Shares of Ross split 2-for-1 in June, and the stock has continued to climb higher. Last Thursday, Ross broke $55 per share for the first time. For now, I’m going to keep our Buy Below at $52 per share. I’ll also certainly raise it next week, but I want to see their numbers first.
Buy List Bargains and Additional Updates
Periodically, I like to highlight some of our Buy List stocks that look especially attractive at the moment. Bear in mind that I consider any Buy List stock that’s below its Buy Below price to be a buy.
Last month, I mentioned that Bed Bath & Beyond (BBBY) is cheap below $65 per share. But that’s a more speculative buy. The shares have performed terribly since April. I think the selling is overdone.
Microsoft (MSFT) continues to be a good buy here. I thought the last earnings report was quite good, but the stock hasn’t done much. My Buy Below is at $49, but if it you can get it below $46, you got a good deal. The current yield is 2.65%.
I also like Signature Bank (SBNY) below $142. The bank had another solid earnings report, but the shares dropped nearly 12% from the July high to the August low. Take advantage of any pullback.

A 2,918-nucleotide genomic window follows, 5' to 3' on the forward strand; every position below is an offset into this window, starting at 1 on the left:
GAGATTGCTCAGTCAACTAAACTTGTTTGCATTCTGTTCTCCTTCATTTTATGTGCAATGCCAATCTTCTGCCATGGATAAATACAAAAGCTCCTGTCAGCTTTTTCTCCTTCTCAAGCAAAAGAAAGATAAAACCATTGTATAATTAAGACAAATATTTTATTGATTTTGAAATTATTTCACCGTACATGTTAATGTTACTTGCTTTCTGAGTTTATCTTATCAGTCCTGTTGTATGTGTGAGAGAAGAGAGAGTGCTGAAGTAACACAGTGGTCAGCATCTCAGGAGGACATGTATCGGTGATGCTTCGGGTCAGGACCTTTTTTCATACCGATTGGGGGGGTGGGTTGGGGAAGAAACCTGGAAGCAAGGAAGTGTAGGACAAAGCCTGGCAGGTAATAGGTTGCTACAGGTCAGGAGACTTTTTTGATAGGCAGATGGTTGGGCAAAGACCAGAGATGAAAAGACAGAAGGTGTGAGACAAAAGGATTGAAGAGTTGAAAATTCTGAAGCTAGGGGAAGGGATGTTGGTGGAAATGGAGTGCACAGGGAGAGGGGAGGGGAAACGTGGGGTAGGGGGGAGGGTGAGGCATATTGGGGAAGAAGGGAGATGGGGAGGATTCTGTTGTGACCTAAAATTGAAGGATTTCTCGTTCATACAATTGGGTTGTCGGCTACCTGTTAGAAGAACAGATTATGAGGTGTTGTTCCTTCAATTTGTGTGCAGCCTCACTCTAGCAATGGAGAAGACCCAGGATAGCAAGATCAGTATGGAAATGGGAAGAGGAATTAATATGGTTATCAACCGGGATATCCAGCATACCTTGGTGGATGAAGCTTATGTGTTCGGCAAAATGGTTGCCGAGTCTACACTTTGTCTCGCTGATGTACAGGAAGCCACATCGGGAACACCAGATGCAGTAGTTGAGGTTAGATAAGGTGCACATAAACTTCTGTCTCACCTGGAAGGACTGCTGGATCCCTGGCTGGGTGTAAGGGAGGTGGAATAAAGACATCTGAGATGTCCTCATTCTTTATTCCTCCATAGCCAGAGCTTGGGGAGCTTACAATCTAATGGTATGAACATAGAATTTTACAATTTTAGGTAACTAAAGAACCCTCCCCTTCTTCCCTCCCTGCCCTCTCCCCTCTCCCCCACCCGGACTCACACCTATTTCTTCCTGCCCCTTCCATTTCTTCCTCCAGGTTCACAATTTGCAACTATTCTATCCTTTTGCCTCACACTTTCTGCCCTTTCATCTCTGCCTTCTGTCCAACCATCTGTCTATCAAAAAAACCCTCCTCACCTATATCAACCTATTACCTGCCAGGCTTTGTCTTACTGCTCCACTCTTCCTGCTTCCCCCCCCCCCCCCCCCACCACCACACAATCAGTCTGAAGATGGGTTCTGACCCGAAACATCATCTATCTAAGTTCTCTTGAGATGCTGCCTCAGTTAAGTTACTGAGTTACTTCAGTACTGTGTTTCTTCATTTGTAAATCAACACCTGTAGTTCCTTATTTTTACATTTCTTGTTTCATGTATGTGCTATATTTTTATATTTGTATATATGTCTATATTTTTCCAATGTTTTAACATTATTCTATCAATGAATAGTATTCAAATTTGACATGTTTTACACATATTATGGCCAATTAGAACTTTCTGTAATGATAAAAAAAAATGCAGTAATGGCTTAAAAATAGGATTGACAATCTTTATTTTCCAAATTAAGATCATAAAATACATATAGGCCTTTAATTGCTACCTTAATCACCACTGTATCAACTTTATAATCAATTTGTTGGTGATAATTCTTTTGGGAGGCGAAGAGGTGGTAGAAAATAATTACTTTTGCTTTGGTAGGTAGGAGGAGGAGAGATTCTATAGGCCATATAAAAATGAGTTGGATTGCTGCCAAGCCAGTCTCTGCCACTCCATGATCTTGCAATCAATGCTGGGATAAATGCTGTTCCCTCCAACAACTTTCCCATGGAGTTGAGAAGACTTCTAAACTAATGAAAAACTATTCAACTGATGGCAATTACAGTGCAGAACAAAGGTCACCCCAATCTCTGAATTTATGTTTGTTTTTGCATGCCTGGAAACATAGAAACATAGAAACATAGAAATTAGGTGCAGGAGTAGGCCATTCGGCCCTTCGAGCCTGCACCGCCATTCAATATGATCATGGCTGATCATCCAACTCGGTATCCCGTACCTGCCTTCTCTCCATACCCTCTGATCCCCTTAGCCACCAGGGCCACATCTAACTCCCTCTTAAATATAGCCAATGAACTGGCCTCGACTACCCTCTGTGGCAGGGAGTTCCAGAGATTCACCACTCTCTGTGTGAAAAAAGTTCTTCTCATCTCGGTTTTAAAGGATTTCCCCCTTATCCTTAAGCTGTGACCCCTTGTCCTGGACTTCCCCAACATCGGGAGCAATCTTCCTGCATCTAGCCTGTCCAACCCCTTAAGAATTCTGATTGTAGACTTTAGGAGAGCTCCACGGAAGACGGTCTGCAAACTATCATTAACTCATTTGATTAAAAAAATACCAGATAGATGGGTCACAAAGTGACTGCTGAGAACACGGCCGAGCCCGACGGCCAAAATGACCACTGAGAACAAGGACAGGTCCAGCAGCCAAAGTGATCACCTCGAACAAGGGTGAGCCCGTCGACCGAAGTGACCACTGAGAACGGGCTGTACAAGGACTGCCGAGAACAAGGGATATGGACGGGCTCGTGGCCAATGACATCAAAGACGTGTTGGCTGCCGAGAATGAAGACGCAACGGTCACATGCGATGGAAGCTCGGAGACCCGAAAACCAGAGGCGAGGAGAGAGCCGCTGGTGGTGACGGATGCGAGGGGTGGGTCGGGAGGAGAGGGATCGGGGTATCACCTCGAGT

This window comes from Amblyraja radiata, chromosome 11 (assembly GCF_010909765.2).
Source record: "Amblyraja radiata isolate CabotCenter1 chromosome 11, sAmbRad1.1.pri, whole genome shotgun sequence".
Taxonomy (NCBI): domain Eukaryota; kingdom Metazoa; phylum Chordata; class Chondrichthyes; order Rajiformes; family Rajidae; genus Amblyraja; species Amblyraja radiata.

By the way, the only three stocks that have been Buy List members are ten years are AFLAC, Bed Bath & Beyond and Fiserv (FISV). Since the Buy List started in 2006, Fiserv has gained 312% for us. On Thursday, it made another new high.
I also wanted to pass along a few updates to some other Buy List stocks.
This week, Moog (MOG-A) announced that it’s expanding its share-buyback program by four million shares. Their original program authorized them to repurchase nine million shares of their stock. They had already plowed through 8.3 million. The total is now being expanded to 4.7 million.
“Our cash flow has been strong over the last few years,” said John Scannell, Chairman and CEO. “This has afforded us the opportunity to return nearly $600 million of value to our shareholders in the form of a share-repurchase program that we initiated in early 2014. We are pleased to have the flexibility to continue this program.”
Moog had a good earnings report recently. They earned $1.05 per share for their fiscal third quarter, 11 cents better than estimates. Unfortunately, the company lowered its full-year forecast for the third time. Moog now expects full-year earnings of $3.50 per share.
The good news is that Moog said it expects to make $4 per share next fiscal year (ending September 2015). That’s impressive, and I didn’t see it coming. It’s no secret that I haven’t been impressed with Moog this year, but the new guidance and expanded share buyback are positive signs. I’m keeping my Buy Below on Moog at $72 per share.